In North Carolina, the lost taxes are only half of the story. While there is evidence to suggest illegal workers are now taking desirable jobs from the middle-class workforce, and, at times, bringing wages down across the board, experts say that without these workers, North Carolina's economy would be in trouble.
Every morning, Perez waits at a Raleigh street corner, hoping to find work. Paid in cash at a construction site on most afternoons, the day laborer makes his living primarily outside the state's tax structure.
"Most people stay for one day, two days -- don't worry about pay taxes. I don't say we worry (about taxes) but the guys we working for (do)."
Perez is a part of an exploding underground workforce in North Carolina, composed primarily of illegal immigrants trying to scrape together a slice of American life.
"If the Hispanics were put on a flatbed trucks and sent to Mexico, it would be a serious blow to the state of North Carolina," said UNC professor Dr. John Kasarda.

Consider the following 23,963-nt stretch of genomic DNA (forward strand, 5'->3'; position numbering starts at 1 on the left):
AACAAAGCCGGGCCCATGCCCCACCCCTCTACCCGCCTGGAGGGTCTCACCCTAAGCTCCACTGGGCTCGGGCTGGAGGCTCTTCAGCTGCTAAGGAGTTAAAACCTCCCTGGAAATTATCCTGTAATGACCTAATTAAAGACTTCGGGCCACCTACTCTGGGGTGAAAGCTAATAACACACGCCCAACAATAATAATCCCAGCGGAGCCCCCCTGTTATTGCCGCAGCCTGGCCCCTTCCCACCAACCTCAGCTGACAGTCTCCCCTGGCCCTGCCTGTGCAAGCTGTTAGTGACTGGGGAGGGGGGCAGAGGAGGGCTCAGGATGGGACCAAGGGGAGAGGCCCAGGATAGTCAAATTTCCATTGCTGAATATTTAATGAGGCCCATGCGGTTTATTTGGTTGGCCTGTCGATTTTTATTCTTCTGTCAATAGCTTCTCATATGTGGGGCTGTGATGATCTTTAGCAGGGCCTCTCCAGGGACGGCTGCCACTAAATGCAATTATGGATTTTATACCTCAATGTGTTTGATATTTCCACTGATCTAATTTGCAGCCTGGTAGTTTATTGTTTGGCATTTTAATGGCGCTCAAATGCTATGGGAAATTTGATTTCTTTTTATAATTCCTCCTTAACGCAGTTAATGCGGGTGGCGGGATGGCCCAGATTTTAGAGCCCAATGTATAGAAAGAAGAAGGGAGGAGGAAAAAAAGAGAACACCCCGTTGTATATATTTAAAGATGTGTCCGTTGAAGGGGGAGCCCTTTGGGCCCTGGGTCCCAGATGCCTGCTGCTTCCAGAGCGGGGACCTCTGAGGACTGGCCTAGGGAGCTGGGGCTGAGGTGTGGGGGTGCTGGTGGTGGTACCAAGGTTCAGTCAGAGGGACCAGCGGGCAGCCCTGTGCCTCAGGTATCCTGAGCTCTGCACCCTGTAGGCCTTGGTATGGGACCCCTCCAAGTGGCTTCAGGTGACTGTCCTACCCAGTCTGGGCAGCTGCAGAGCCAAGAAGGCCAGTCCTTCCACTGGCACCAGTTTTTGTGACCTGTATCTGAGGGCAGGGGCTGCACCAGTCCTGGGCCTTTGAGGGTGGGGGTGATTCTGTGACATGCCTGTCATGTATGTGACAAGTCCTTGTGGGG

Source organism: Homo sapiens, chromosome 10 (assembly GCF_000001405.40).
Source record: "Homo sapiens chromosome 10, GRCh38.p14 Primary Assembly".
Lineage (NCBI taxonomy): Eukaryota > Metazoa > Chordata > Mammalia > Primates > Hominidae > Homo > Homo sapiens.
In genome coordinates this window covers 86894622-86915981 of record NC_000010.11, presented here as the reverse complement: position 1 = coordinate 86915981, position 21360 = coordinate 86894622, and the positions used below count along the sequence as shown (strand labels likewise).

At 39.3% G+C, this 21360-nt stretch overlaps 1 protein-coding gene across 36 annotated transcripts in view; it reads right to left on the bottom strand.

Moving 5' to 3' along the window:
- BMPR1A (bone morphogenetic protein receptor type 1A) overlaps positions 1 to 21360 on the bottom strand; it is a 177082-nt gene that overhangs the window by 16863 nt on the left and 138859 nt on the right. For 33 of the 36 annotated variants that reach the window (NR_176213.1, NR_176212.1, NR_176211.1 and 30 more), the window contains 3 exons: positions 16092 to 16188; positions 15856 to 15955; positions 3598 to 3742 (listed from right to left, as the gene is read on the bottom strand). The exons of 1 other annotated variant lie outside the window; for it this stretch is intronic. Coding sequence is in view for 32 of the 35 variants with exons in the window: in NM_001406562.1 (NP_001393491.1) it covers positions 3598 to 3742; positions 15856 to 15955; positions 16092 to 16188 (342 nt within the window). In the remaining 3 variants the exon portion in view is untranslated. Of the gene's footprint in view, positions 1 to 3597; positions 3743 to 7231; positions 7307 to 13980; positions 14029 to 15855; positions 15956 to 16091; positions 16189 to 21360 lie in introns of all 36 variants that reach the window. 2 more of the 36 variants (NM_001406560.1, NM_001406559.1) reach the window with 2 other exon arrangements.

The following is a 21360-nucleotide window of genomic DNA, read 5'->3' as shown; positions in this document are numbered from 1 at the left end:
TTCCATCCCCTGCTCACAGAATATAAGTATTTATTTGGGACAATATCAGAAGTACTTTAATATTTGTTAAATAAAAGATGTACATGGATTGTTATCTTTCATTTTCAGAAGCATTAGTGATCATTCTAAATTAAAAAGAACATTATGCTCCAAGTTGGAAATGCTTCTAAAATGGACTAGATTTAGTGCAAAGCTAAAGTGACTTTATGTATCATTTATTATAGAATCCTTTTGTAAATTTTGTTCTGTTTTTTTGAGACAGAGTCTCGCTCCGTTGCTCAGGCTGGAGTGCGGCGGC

Kasarda acknowledges workers like Perez cost the average taxpayers millions of dollars every year. But he argues that without them, the economy would be worse off.
"A lot of business would not get done," he said.
Kasarda said money paid under the table is eventually filtered back into the economy, creating more than 90,000 jobs in the last two years alone.
Much of Kasarda's findings are documented in a recent study that he and Dr. James Johnson completed for the Kenan Institute at UNC. The study suggests that without undocumented workers, industries like farm work and construction would have serious negative repercussions.
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